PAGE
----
6 - rent an apartment - Sure, you won't have a concierge downstairs, but you'll be able to feel more "at home" in a foreign city if you have your own space. The drawbacks are that you can't call downstairs if you run out of toilet paper or garbage bags, but it's nice to have your own entrance and exit, and to spread out a little bit more than in a tiny hotel room. 

7 - make yourself comfortable - We often find ourselves spending less on touristy activities and a little extra on the things that make our trip more comfortable or enjoyable. In Barcelona, we bought inexpensive beach towels, which we gave to the cleaning lady when we left; it may not seem like a big deal, but we used them over and over throughout the week! In Rome we've had mild weather, but even so, our apartment's A/Cs limp along. When I left the windows open at night, though, we got bitten by mosquitoes. The solution was to buy two cheap fans from an old guy in a little shop around the corner. We'll bequeath them to the apartment and to all the lucky travelers who rent it during the sweltering summer months, but the fans have made our trip that much better! And when I think about it, I'd much rather have a good night's sleep than a suitcase filled with cheap replicas of the Vatican or key chains.

8 - splurge-worthy souvenirs - Before I take a trip, I really think about the item(s) I'd love to bring home to remember my trip, besides pictures and these blog posts. In Barcelona, I took Emme and Serena to Lluis Manuel in the Gothic Quarter for espadrilles. In Rome, I found a beautiful leather purse and Raf bought a wallet. Emme and Serena asked to buy some make-up at Sephora, which they can buy in the US, but they wanted something they'd used every day that would remind them of Rome, so I said yes. Marlowe has gotten several toys and laser-lights to use at night. I also have my eye out for a gold ring to commemorate our 15th wedding anniversary. If it's a nice item that I will use all the time and makes an ordinary day feel special (like the purse I bought or Emme's new mascara), then it's worth the splurge to me. Boxer shorts emblazoned with the image of a marble statue's penis? Not so much.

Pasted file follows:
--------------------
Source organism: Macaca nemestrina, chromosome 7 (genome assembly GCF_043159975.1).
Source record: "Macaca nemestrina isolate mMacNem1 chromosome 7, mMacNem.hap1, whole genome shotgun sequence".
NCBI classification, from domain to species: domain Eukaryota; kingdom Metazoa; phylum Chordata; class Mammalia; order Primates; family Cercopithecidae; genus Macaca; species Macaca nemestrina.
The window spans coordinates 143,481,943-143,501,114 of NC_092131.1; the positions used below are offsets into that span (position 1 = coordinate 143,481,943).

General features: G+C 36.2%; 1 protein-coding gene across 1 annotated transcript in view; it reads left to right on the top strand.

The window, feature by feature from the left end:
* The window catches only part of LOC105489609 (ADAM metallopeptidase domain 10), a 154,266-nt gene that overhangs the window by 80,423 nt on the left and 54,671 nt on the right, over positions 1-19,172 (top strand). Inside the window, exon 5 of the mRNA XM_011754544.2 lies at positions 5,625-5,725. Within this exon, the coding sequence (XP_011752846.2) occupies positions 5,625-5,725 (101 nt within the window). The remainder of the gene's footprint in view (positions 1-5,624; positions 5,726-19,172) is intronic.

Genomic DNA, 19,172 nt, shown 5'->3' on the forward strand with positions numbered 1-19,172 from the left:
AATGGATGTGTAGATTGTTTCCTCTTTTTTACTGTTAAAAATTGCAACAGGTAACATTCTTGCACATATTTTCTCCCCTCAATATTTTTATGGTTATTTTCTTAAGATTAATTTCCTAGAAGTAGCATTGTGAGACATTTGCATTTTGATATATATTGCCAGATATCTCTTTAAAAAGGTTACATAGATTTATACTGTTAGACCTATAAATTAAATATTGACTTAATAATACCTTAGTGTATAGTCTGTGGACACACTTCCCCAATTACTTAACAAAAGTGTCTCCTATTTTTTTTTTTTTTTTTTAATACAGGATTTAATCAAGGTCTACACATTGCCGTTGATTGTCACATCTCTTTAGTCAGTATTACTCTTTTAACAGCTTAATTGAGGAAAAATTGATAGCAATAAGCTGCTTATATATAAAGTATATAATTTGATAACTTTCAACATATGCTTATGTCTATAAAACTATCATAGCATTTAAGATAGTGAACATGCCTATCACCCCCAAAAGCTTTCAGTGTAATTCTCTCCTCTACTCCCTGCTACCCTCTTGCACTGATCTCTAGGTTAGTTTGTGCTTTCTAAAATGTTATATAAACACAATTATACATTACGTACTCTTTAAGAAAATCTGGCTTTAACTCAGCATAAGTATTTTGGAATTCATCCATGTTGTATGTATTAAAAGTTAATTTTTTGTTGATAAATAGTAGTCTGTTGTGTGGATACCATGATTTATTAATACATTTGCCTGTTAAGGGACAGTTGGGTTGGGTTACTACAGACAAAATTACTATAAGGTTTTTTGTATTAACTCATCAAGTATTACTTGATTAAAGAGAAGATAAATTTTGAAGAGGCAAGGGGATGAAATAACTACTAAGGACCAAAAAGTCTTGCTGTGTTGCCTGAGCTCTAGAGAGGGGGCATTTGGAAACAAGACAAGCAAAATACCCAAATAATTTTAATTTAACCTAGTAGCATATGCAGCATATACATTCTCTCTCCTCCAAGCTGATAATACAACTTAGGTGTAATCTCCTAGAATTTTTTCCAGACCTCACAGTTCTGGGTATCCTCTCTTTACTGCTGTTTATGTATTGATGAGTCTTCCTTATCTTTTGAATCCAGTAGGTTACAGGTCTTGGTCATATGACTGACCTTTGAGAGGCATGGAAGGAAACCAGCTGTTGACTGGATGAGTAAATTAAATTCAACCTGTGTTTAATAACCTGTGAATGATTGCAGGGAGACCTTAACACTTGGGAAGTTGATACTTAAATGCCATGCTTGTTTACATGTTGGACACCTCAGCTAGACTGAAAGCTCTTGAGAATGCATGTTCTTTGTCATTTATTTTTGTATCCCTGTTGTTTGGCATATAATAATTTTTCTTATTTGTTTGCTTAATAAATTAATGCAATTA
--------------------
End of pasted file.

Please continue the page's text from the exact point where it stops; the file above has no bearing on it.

9 - ziploc bags - I like to grab a handful of various sizes before I leave and tuck them into my suitcase. You never know what you'll need them for: protecting phones if it's rainy, holding the second half of a sandwich for later, carrying Euro coins, separating snacks, etc., etc. 

10 - get into it - If all else fails, just "get into it," one of our favorite lines from "The Darjeeling Limited." Raf and I say this when we don't quite know where we're going or what we're gonna do, but we want to get out and enjoy the city. The line from Darjeeling is from a scene in which the oldest brother (Owen Wilson) is getting a shoe shine and the kid steals his shoe. He hobbles after the boy, then stops and says something like, "I nearly died, Jack's heart has been broken and Rubby's having a child. Let's get into it!" as a sort of battle cry, like there's nothing left to lose. It seems to cover everything. 

Just get into it!

The Grand Tour

One of my best "tricks" for traveling, especially in a busy city in high season, is to hire a private local guide for at least a few hours. Not only will they buy your tickets in advance and navigate you through the crowds like a professional, but they can help you understand exactly what you're looking at (which is helpful when you're facing a pile of rubble that belonged to this emperor or that temple to some goddess we can't remember). They can also point you in the direction of a great trattoria or find the name of a shop that sells more comfortable pillows (if, like us, you're staying in a great apartment with cardboard-flat pillows). The other nice thing is, a guide can take pictures of all five of us!

Allora... The Grand Tour. We didn't go to all of these sights with our Roman guide Grazie, but she really helped us get a feeling for the ancient cities within Rome.
The Roman Forum with Grazie
Piazza del Campidoglio
The Coliseum
Trinita di Monti (top of the "Spanish Steps")
Piazza del Quirinale - the Italian version of the White House,
 where the Prime Minister lives. It's also a kick-ass place
to view the Roman sunset.